Hidetoshi Matsukawa, Akihiro Uemura, Motoharu Fujii, Minobu Kamo, Osamu Takahashi and Sosuke Sumiyoshi
Patients with ruptured anterior communicating artery (ACoA) aneurysms have historically been observed to have poor neuropsychological outcomes, and ACoA aneurysms have accounted for a higher proportion of ruptured than unruptured aneurysms. Authors of this study aimed to investigate the morphological and clinical characteristics predisposing to ACoA aneurysm rupture.
Data from 140 consecutive patients with ACoA aneurysms managed at the authors' facility between July 2003 and November 2011 were retrospectively reviewed. Patients with (78) and without (62) aneurysm rupture were divided into groups, and morphological and clinical characteristics were compared. Morphological characteristics were evaluated based on 3D CT angiography and included aneurysm location, dominance of the A1 portion of the anterior cerebral artery, direction of the aneurysm dome around the ACoA, aneurysm bleb(s), size of the aneurysm and its neck, aneurysm–parent artery angle, and existence of other intracranial unruptured aneurysms.
Patients with ruptured ACoA aneurysms were significantly younger (a higher proportion were younger than 60 years of age) than those with unruptured lesions, and a significantly smaller proportion had hypercholesterolemia. A significantly larger proportion of patients with ruptured aneurysms showed an anterior direction of the aneurysm dome around the ACoA, had a bleb(s), and/or had an aneurysm size ≥ 5 mm. Multivariate logistic regression analysis showed that an anterior direction of the aneurysm dome around the ACoA (OR 6.0, p = 0.0012), the presence of a bleb(s) (OR 22, p < 0.0001), and an aneurysm size ≥ 5 mm (OR 3.16, p = 0.035) were significantly associated with ACoA aneurysm rupture.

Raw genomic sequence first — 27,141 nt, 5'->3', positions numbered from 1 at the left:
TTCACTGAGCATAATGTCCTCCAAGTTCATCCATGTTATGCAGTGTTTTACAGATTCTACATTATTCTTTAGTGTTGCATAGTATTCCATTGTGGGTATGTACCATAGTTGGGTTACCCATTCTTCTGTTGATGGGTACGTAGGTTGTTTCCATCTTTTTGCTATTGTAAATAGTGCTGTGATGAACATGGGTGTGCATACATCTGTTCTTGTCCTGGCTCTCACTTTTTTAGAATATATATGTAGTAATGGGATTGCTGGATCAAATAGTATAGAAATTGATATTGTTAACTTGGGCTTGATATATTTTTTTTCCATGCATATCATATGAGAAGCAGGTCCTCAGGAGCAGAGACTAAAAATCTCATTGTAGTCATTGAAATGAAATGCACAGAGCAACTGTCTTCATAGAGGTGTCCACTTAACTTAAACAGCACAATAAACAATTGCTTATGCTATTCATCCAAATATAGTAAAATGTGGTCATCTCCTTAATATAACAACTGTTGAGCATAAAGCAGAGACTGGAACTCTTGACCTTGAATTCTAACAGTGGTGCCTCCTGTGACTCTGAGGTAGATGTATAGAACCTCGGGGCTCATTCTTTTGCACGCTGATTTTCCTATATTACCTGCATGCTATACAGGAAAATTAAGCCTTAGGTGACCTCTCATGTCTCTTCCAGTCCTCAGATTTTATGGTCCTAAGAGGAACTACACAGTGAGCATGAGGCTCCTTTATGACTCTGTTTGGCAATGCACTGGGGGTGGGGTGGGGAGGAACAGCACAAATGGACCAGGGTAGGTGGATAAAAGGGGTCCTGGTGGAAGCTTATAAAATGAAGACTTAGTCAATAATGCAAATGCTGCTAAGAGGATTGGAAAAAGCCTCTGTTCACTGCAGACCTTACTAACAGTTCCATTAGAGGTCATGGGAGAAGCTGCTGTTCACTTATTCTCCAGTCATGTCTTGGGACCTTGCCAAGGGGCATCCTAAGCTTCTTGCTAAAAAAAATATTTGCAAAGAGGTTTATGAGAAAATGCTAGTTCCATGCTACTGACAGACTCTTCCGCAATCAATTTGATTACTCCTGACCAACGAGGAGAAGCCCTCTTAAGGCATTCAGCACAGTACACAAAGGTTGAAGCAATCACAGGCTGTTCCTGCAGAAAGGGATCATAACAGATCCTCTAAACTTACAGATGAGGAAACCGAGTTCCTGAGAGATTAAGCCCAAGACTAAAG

Findings in the present study demonstrated that the anterior projection of an ACoA aneurysm may be related to rupturing. The authors would perhaps recommend treatment to patients with unruptured ACoA aneurysms that have an anterior dome projection, a bleb(s), and a size ≥ 5 mm.
Hidetoshi Matsukawa, Masaki Shinoda, Motoharu Fujii, Osamu Takahashi, Atsushi Murakata, Daisuke Yamamoto, Sosuke Sumiyoshi and Ryoichi Ishikawa
Intraventricular hemorrhage (IVH) is widely regarded as one element of a complex involving severe blunt traumatic brain injury (TBI); corpus callosum injury (CCI) is recently considered to be one factor associated with poor outcome in patients with TBI. Although postmortem studies have focused on the relationship between IVH and CCI, there have been few investigations of IVH evidenced on CT scans as a predictor of CCI evidenced on MRI.
The authors retrospectively reviewed prospectively collected data from 371 patients with blunt TBI, without trauma to the face, chest, abdomen, extremities, or pelvic girdle, requiring immediate therapeutic intervention. Their aim was to investigate whether IVH found on CT predicts CCI on MRI. Clinical and radiological data were collected between June 2003 and February 2011. First, the authors classified patients into groups of those with CCI and those without CCI, and they compared clinical and radiological findings between them. Then, they investigated prognostic factors that were related to the development of disability at 6 months after injury. The outcomes at 6 months after injury were evaluated using the Extended Glasgow Outcome Scale (GOS-E). Finally, the authors evaluated the correlation between the severity of the IVH on CT and the number of CCI lesions on MRI. The severity of the IVH was defined by the number of ventricles in which IVH was seen, and the number of CCI lesions was counted on the MRI study.
On multivariate logistic regression analysis, Glasgow Coma Scale score less than 9 (OR 2.70 [95% CI 1.10–6.27]), traffic accident (OR 2.59 [95% CI 1.37–4.93]), and IVH on CT (OR 3.31 [95% CI 1.25–8.49]) were significantly related to CCI. Multivariate analysis also showed that older age (p = 0.0001), male sex (OR 3.26 [95% CI 1.46–8.08], p = 0.0065), Glasgow Coma Scale score less than 9 (OR 8.27 [95% CI 3.39–21.4], p < 0.0001), evidence of IVH on CT (OR 4.09 [95% CI 1.45–11.9], p = 0.0081), and evidence of CCI on MRI (OR 8.32 [95% CI 3.89–18.8], p < 0.0001) were associated with future development of disability (GOS-E score ≤6). Furthermore, simple regression analysis revealed the existence of a strong correlation between the severity of IVH and the number of CCI lesions (r = 0.0668, p = 0.0022).
The authors' results suggest that evidence of IVH on CT may indicate CCI, which can lead to disability in patients with isolated blunt TBI.